So, you’ve just gone through a tough dnd encounter. Enemies slain, xp gained, treasure get, but it feels somehow unfulfilling. Everyone just kind of stood around and attacked. You had cover, and interactable terrain, and lots of options, but none of it got used. The whole fight might as well have been in an empty room. I hear this problem come up a lot, but I’ve found other people too quick to blame the players. There’s a simpler truth.
Pathfinder does not incentivize, and often even penalizes, being cool. Sure, dashing around behind the enemy to attack from their blindspot is neat, but it actually just provokes an attack, keeps you from full attacking, and gives no bonus. Trying to disarm or trip a foe without the right feat provokes an attack, and the benefit is vastly outweighed by losing your ability to attack that turn. Flipping a table over for cover is stylish, but only of minimal value. For the same action you could drink a potion that would provide a similar bonus to ac but last much longer and follows anywhere you go. Throwing a chair at someone is awesome, but when you have a sword on hand it’s kind of lackluster.
So it’s hardly fair to blame players for not using stylish but ultimately inferior tactics. Which is why I have introduced a “Cool action” into my game. This is an extra action that players can take on top of normal actions, but can only be used for stylish things. This can be an attack with an improvised weapon, a combat maneuver, or an interaction with terrain (such as by flipping a table of cutting or a rope or the like). But the important part is that this is meant to be a less tactical option. If your party fighter is built specifically for disarming then making a disarm attempt is not a stylish or cool action because they’re optimized for it, it’s what they would be doing anyways. The goal should be to encourage players to do things they wouldn’t otherwise be doing. This helps mix up combat, making it more diverse and interesting and rewarding players for thinking of fun clever permutations on combat.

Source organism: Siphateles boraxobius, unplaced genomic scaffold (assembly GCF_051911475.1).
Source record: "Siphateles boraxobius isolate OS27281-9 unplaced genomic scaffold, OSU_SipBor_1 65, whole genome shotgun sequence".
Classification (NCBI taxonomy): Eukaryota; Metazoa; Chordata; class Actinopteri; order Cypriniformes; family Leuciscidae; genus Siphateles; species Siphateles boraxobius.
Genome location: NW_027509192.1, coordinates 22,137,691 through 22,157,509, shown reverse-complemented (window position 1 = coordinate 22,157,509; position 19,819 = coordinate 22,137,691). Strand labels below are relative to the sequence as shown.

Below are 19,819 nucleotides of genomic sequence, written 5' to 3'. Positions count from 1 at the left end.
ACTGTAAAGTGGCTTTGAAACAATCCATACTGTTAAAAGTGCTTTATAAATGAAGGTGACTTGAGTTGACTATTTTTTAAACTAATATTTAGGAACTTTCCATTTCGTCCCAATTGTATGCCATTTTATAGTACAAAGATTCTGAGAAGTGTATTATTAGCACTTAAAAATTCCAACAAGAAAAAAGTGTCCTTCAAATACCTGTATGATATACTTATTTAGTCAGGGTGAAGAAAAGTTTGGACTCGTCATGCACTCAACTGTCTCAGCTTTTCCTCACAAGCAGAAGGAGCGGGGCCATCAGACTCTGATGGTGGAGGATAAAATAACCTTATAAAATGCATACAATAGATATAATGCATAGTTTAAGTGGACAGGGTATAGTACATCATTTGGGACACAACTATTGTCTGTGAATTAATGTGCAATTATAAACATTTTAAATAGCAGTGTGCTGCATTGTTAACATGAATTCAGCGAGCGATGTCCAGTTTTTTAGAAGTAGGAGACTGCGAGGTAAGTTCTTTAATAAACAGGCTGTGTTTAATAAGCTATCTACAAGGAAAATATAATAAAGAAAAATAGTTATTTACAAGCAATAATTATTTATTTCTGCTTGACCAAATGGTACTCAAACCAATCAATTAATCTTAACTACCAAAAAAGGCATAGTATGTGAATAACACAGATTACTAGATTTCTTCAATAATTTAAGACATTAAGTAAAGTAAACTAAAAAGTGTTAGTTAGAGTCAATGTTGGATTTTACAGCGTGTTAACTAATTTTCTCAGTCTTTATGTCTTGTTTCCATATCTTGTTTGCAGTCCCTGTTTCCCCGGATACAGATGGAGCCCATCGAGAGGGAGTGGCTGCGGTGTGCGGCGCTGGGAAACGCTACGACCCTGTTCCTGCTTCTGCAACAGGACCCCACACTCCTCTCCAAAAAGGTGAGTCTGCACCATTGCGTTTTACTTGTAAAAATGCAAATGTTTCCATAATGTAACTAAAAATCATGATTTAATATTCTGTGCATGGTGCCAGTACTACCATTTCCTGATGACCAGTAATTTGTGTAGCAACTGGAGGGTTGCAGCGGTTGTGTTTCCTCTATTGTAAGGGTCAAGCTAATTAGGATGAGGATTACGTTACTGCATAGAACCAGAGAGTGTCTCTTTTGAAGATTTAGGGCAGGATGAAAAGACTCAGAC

This system takes a little bit of getting used to as you and your players think about what a good use for their cool actions might be and what would be an abuse of the system. Once you’re adjusted however this system allows a plethora of fantastic opportunities to help spice up combat. And don’t be afraid to let some of the villains be stylish too, turnabout is fair play after all. Hopefully this has helped make some of your blander encounters out there a lot more engaging.